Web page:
Icahn tapped Jefferies Group LLC to arrange a $2.2 billion six-year term loan and a $3 billion 3 1/2-year term piece, according to a person with knowledge of the offering, who asked not to be identified because terms aren’t set. Jefferies will host a call with lenders at 4 p.m. today in New York.
Icahn has teamed up with the bank to push ahead with a bid to oppose Michael Dell’s $24.4 billion buyout of the company he founded. The plan proposed by Icahn, who is seeking a bigger payout for shareholders, is “unrealistic” because of a $2.9 billion shortfall, Dell said in a regulatory filing today.
“Investors are clearly willing to listen and open to new ideas,” David Novosel, an analyst at Gimme Credit LLC in Chicago, said in a telephone interview. “The new proposal could have better or worse terms but investors on the debt side want to know what the equity commitments are. It helps Icahn if he offers concrete detail.”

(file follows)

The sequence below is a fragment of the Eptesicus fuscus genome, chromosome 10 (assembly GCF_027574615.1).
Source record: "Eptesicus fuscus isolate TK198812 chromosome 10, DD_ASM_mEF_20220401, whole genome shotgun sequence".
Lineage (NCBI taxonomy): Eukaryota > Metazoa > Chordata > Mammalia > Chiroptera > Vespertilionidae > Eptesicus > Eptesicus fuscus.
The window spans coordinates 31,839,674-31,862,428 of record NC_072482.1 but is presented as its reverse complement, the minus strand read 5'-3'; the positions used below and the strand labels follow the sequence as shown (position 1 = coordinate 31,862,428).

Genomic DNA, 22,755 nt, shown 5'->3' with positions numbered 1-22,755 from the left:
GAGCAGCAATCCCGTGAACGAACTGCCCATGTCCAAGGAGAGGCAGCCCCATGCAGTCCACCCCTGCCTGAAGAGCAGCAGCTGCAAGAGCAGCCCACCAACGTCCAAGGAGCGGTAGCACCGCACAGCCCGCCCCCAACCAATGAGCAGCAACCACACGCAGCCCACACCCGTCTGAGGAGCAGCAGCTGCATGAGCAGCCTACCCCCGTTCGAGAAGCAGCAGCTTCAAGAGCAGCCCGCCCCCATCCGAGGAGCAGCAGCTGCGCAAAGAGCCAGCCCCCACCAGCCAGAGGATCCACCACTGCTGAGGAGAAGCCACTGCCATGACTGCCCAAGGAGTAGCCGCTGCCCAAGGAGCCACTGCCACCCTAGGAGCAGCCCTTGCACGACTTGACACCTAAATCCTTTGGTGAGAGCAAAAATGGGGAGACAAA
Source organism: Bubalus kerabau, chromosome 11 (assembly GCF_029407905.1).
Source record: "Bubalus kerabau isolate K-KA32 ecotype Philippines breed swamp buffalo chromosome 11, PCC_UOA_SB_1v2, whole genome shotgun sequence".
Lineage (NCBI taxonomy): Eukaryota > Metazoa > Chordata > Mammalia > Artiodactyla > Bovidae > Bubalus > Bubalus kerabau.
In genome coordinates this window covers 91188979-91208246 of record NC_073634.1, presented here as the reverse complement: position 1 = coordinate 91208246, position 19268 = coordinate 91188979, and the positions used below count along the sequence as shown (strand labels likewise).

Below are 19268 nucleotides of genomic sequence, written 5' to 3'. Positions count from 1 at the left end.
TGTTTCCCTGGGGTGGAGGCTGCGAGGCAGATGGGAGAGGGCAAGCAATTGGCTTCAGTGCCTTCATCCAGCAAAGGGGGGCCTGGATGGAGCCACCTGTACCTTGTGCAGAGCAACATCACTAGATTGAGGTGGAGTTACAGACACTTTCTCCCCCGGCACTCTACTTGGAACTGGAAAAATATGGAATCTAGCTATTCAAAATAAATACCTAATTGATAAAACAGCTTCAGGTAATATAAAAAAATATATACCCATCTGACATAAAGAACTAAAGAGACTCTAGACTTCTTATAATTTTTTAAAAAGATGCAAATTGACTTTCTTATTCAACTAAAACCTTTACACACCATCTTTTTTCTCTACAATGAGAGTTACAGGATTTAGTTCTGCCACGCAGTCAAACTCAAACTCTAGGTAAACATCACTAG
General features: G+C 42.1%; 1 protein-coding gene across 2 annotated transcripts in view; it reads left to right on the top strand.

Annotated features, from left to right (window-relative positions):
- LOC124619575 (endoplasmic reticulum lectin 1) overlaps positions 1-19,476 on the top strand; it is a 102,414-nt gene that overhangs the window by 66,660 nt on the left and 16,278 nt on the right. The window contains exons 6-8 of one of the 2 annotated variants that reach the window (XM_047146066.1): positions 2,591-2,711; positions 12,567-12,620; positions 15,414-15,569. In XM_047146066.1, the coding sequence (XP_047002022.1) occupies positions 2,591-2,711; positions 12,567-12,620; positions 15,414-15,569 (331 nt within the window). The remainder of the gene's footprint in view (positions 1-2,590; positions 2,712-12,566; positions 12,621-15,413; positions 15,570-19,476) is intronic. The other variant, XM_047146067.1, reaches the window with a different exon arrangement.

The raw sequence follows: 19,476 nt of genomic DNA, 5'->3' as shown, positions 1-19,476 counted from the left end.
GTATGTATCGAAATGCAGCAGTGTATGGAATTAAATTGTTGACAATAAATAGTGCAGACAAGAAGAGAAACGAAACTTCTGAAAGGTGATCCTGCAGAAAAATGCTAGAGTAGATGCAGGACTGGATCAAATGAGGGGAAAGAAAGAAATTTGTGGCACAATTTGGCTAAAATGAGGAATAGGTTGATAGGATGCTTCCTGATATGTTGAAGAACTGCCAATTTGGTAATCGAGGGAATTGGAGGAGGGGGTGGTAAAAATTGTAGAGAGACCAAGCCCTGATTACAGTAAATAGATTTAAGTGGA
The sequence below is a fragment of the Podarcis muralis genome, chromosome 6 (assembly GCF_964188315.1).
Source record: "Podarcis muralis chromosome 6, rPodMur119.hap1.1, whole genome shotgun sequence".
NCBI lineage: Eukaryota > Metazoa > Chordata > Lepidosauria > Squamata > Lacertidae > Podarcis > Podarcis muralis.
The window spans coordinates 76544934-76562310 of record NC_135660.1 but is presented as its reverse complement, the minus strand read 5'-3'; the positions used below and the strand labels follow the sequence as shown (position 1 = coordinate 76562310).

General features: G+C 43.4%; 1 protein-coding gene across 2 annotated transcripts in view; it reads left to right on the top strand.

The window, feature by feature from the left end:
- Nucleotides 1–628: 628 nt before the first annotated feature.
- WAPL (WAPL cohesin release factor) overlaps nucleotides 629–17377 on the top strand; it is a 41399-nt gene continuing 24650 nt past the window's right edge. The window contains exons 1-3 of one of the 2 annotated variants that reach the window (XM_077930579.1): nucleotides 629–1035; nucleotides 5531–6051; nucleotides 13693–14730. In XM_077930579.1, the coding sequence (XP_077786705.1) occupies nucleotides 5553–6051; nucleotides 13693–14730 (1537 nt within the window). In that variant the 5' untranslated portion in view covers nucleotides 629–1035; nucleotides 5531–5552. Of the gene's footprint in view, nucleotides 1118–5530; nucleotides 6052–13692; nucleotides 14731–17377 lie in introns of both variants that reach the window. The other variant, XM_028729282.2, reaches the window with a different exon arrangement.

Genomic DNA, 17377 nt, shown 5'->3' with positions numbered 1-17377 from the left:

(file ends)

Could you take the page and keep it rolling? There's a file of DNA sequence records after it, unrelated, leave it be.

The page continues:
The six-year loan will pay interest at 4 percentage points more than London interbank offered rate with a 1 percent minimum on the lending benchmark, the person familiar with the offering said. The $3 billion portion is being offered at 3.5 percentage points more than Libor with a 0.75 percent minimum.
Icahn is proposing a deal that asks Dell to tender 1.1 billion shares at $14 apiece, compared with $13.65-a-share deal outlined in a February proposal by Dell and private-equity firm Silver Lake Management LLC. Shareholders get to vote on that proposal at a special meeting set for July 18.
The value of Icahn’s proposed $14-a-share offer would be reduced to about $8.15 a share based on the estimated shortfall, a special committee for Dell’s board said in the regulatory filing.
The original proposal to take Dell private consists of $13.75 billion in debt financing, including a $4 billion term B loan, a $1.5 billion C slice, a $2 billion asset-backed piece, and $3.25 billion of bridge facilities, according to a May 31 filing. Credit Suisse Group AG, Barclays Plc, Bank of America Corp. and Royal Bank of Canada are arranging the debt.
Icahn’s proposal is “unlikely to succeed,” Albert Saporta, an analyst with Makor Capital, said in a report today. “We keep the probability of the LBO going through on the original terms at 70 percent.”
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